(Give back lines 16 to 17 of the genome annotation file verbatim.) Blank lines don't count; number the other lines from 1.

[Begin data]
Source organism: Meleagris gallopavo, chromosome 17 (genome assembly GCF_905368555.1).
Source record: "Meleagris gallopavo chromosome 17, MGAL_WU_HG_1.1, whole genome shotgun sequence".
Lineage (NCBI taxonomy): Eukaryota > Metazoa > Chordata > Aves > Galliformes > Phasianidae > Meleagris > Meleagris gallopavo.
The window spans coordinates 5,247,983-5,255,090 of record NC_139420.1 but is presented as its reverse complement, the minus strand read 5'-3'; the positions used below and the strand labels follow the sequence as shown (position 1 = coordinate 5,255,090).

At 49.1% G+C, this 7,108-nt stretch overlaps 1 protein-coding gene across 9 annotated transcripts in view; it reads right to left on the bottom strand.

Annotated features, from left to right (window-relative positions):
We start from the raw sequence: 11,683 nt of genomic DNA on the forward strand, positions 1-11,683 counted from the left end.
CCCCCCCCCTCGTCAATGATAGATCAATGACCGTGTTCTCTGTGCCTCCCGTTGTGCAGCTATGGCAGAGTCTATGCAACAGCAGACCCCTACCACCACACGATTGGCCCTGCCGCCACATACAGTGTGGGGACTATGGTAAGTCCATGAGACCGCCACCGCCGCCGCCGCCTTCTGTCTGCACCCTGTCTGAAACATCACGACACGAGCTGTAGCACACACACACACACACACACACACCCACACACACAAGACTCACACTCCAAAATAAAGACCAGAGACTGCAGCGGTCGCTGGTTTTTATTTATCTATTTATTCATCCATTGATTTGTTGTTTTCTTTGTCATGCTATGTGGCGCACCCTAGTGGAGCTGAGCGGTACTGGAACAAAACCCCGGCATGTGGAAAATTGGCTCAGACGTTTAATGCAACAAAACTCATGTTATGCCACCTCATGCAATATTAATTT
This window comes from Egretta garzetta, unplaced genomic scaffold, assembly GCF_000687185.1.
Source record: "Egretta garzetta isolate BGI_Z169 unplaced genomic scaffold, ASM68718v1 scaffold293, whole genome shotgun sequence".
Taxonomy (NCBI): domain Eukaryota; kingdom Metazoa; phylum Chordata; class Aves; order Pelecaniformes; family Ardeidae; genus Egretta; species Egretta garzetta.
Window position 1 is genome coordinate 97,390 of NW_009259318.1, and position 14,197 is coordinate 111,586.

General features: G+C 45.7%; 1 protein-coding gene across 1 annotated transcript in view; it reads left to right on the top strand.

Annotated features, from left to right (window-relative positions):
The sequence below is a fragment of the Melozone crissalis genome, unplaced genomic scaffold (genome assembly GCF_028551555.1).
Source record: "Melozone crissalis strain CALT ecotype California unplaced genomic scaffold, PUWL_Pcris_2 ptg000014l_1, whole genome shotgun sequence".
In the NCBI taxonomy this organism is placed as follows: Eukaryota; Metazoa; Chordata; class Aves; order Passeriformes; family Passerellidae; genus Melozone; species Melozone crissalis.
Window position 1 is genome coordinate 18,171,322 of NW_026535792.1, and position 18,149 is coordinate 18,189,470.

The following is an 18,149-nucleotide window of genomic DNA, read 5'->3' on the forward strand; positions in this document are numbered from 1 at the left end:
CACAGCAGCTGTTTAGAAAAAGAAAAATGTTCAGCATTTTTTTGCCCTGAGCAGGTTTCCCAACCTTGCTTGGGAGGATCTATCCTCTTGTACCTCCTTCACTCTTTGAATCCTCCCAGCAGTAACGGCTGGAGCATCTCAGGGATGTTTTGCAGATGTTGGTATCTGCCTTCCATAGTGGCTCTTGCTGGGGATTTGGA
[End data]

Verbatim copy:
Source record: "Melozone crissalis strain CALT ecotype California unplaced genomic scaffold, PUWL_Pcris_2 ptg000014l_1, whole genome shotgun sequence".
In the NCBI taxonomy this organism is placed as follows: Eukaryota; Metazoa; Chordata; class Aves; order Passeriformes; family Passerellidae; genus Melozone; species Melozone crissalis.